So, the IPL has finally started. And with a bang, Brendon McCullum making the highest score ever in a major Twenty20 game.
It wasn't a huge surprise; as McCullum showed recently in New Zealand, he can do things like that. No, what was more significant was the fact that McCullum's knock, and the massive total it led to, emphasized one of the central weaknesses of T20 cricket - when the side batting first makes a really big score, the side batting second rarely gets anywhere near it and usually collapses in a heap as their batsmen try to score at a rate they simply can't cope with. And if you wanted to be mischievous you could suggest that if your opening pair is Rahul Dravid and Wasim Jaffer (one great player and one rare timer but two players with somewhat uneven records in limited-over cricket) you're probably going to find it even harder.
Still, I'm sure everybody enjoyed it. And a quick glance at the sides illustrates one of the less obvious but more valuable aspects of the league: the fact that the composition of the teams gives young players like Kohli and Saha the opportunity to mix and learn from the likes of Dravid, Kallis, Ganguly and Ponting.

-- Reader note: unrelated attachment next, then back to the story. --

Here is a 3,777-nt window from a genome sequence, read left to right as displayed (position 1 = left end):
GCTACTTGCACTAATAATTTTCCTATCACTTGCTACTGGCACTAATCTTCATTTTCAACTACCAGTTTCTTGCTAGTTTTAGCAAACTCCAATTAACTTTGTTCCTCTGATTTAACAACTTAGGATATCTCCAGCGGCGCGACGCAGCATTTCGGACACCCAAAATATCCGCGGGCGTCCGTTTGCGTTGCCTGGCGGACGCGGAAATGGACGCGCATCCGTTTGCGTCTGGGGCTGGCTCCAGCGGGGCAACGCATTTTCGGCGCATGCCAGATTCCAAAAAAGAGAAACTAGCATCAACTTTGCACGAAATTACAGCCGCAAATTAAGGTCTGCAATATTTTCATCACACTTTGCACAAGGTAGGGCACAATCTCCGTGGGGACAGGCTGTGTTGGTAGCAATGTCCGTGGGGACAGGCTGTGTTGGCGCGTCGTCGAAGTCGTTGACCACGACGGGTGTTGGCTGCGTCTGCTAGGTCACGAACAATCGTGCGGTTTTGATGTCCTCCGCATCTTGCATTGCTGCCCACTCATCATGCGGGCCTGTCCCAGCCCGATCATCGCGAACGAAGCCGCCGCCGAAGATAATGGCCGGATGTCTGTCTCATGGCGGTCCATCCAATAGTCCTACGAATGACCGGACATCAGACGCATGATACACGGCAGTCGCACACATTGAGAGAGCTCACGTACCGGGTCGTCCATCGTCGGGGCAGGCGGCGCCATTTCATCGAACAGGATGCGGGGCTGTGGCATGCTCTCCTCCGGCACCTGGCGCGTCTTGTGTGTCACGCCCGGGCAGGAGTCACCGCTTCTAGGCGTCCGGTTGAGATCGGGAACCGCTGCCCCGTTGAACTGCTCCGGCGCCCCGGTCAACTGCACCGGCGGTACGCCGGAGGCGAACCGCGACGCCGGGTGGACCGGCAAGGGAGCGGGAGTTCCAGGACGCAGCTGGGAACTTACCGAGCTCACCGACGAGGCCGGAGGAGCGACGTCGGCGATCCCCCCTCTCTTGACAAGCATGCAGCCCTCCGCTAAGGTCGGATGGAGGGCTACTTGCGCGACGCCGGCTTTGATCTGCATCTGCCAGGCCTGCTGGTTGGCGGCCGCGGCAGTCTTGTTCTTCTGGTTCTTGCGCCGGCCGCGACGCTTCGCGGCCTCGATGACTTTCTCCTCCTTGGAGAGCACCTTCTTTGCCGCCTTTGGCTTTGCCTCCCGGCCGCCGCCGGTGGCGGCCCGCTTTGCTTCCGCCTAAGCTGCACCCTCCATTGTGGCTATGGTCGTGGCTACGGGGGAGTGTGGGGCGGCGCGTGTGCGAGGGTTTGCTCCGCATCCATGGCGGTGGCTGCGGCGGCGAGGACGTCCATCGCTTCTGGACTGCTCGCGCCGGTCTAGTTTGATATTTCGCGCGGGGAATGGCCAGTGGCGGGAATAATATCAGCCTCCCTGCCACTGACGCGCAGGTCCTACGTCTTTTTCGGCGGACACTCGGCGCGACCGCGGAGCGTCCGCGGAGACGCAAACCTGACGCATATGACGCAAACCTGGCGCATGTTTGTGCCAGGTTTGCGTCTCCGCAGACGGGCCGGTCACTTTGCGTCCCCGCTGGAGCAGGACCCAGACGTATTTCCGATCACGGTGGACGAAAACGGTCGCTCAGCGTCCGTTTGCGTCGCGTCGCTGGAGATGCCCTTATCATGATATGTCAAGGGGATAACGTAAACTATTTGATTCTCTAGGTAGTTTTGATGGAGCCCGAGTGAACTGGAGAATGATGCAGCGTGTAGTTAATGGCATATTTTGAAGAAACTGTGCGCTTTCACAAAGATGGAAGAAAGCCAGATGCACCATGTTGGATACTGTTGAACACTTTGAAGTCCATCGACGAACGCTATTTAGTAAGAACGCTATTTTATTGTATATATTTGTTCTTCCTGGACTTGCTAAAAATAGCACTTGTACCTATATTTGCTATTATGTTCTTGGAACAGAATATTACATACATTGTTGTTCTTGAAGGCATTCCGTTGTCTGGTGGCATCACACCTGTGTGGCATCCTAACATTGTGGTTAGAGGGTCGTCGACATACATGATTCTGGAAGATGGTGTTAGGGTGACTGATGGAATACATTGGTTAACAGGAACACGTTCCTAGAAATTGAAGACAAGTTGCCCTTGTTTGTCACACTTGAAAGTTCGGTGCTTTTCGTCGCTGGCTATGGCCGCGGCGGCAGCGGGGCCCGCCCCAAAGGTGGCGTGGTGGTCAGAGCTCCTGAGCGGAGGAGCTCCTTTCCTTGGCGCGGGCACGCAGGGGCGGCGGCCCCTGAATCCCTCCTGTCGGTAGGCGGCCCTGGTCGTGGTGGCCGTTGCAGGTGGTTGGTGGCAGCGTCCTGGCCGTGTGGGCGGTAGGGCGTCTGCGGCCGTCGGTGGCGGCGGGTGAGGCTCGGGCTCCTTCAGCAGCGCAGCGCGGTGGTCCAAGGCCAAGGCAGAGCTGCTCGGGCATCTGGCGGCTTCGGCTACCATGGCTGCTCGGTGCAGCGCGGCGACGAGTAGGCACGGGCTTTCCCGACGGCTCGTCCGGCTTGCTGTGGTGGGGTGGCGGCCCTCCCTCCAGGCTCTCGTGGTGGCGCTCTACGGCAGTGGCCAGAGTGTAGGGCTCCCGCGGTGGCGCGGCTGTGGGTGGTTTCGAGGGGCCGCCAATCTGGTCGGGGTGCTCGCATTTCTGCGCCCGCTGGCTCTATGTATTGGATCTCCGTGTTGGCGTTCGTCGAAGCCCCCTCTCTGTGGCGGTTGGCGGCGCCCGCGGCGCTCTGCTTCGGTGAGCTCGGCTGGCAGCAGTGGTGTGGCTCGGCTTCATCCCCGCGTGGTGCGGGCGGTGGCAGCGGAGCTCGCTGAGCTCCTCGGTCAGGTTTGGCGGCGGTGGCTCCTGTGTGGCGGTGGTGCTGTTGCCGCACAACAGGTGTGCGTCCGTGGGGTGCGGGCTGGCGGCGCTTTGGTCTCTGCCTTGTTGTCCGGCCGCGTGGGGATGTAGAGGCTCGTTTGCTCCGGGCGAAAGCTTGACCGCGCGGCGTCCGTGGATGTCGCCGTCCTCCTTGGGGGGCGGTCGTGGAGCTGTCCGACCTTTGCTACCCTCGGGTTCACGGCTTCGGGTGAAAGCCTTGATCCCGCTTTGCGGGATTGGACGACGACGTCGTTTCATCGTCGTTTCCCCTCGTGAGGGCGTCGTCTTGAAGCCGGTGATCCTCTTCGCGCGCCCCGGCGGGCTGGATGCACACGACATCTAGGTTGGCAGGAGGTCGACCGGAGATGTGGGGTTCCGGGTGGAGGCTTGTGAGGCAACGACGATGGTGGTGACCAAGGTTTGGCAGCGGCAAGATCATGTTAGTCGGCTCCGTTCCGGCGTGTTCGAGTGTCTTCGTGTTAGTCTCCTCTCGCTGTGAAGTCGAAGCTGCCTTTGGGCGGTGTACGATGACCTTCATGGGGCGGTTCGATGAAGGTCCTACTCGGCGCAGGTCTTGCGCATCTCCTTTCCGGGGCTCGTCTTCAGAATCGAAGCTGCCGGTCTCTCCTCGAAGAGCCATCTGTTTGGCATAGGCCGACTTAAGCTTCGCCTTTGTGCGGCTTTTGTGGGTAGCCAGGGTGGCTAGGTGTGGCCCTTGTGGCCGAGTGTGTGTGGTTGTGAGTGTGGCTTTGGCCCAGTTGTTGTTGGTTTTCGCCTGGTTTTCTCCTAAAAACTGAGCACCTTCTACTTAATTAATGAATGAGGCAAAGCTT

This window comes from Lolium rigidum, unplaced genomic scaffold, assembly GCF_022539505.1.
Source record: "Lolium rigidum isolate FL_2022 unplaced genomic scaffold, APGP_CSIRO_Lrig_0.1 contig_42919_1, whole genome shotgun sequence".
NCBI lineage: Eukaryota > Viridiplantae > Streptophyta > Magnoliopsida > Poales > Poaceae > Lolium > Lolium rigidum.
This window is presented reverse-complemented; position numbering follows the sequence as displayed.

Readers of some of my past posts will know that I have no problem at all with T20 as long as it its hand isn't overplayed. In fact, in an Engliah county context and watched on TV, I love it. I didn't see any of last night's game as I don't have access to the channel which is showing it it here in the UK, but my initial feeling about the IPL is that it won't mean armageddon for the game, it has value and it's here to stay (for a while at least).
Nobody can be entirely sure where it'll lead, so, for the time being, let's just enjoy it for what it is.
Pragmatism, but not good governance
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